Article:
The number mentioned in the middle of the previous paragraph would be even more drastic if I created the brain out of de Sitter thermal fluctuations. At any rate, the probability for a whole brain to emerge as a vacuum fluctuation is closer to an inverse googolplex, and correspondingly, the required spacetime volume in which the weird conclusions could be found is closer to googolplex itself, not a googol!

I tend to think that even this googolplex upper bound on the allowed lifetime of the Universe is unphysical - but this kind of science is little bit too far from the kind of science that has been tested and I would prefer to take neither of these arguments too seriously. Do we have the right to use the word "physics" for any speculation about the time scales such as 10^{50} years or even 10^{10^{50}} years?

Yurov and Yurov reach a similar conclusion (the bounds of Don Page should be raised dramatically) as my not-quite-serious argument about a not-too-serious topic above, and moreover, they think that they find evidence for the many-worlds interpretation of quantum mechanics as a by-product. ;-) Well, this is how it looks like when physics studied by pure thought gets out of control.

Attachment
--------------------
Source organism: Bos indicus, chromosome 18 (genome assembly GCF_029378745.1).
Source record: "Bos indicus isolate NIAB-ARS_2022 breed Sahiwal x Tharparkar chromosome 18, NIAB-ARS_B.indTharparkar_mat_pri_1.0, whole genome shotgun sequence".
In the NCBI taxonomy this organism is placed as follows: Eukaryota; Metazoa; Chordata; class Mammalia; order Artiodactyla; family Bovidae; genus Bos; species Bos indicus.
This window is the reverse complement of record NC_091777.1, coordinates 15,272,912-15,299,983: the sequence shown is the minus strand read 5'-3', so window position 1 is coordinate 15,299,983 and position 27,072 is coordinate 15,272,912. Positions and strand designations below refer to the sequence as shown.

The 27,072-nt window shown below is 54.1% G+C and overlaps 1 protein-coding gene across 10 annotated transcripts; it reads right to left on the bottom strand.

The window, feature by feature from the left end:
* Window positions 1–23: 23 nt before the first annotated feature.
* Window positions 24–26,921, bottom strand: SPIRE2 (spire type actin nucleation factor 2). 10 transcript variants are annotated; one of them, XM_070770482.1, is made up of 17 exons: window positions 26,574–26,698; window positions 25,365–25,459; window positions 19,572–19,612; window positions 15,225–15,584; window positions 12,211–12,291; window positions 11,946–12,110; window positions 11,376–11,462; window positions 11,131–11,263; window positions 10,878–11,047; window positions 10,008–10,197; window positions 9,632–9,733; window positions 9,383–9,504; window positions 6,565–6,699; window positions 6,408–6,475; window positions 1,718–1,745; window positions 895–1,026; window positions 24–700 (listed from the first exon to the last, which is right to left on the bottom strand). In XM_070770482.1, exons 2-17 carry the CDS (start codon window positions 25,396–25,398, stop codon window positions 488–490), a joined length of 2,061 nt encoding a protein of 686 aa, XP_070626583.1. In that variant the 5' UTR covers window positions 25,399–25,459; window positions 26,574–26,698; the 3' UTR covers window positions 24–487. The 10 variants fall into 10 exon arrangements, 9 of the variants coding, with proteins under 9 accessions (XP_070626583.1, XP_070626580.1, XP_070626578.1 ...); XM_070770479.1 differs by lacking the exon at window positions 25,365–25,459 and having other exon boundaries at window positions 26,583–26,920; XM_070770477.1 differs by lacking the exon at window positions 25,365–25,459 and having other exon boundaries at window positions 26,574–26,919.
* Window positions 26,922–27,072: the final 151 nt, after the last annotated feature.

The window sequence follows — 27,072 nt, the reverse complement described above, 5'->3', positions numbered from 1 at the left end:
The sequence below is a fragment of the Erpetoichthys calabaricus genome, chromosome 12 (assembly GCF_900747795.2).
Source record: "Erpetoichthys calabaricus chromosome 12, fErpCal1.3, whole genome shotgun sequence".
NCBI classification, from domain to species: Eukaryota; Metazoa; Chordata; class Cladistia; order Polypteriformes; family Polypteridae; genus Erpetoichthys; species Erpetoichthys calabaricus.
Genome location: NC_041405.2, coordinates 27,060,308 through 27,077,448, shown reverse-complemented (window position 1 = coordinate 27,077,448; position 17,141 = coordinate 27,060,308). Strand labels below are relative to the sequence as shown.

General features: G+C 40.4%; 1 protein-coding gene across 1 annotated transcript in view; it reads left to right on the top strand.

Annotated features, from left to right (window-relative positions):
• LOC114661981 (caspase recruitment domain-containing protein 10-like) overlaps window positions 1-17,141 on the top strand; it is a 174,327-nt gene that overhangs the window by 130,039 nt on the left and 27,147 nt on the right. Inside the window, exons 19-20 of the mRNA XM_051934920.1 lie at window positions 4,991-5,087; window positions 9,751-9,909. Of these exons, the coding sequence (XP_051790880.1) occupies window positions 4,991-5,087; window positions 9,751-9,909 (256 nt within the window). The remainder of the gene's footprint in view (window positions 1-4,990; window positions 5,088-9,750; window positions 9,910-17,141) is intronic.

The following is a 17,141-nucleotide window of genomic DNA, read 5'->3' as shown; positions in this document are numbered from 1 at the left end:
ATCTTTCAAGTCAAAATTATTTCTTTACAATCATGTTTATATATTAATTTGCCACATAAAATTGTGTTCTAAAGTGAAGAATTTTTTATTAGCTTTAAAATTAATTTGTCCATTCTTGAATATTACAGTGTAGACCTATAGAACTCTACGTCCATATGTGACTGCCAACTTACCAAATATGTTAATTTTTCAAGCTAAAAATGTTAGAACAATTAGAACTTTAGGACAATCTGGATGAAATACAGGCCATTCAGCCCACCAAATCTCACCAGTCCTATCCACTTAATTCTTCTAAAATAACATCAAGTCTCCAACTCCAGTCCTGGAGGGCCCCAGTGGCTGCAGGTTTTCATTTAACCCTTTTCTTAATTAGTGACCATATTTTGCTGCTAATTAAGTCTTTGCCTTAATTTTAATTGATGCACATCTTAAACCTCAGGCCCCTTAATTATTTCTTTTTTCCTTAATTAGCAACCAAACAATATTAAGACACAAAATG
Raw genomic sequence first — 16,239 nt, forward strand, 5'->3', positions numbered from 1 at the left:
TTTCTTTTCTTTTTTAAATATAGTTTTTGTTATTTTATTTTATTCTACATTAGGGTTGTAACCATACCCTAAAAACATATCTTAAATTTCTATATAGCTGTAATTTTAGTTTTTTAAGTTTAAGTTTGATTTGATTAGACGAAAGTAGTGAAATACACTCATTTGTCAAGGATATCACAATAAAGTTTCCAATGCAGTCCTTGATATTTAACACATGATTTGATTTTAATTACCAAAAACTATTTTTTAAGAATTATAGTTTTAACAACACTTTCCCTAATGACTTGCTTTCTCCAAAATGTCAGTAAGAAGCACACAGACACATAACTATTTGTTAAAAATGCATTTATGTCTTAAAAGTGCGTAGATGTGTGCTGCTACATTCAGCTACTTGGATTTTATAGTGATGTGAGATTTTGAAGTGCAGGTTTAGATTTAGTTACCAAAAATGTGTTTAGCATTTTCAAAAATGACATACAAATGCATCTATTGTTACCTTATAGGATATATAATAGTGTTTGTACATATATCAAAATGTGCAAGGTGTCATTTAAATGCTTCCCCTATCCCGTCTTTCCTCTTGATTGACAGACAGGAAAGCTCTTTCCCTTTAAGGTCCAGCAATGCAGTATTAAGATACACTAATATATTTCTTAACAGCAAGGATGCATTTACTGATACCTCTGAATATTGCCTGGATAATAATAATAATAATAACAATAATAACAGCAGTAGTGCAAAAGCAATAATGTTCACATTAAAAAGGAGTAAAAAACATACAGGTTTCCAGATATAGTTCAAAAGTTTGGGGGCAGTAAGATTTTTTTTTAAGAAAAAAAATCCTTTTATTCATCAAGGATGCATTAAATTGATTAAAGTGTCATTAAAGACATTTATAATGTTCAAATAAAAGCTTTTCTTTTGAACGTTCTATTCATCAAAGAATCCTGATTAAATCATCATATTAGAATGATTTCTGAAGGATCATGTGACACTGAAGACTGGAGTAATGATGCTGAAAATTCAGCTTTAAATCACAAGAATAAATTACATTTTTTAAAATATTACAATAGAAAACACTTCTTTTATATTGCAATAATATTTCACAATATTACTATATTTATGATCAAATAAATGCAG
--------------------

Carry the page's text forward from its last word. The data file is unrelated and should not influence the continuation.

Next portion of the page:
1 comment:

1. Dear Lumos,

How this crackpot stuff stays on arXiv.org at the expense of genuine hard work by Lunsford and others, is the interesting question. Could it simply be that the brains of the administrators have a very high entropy? ;)

best wishes,
nigel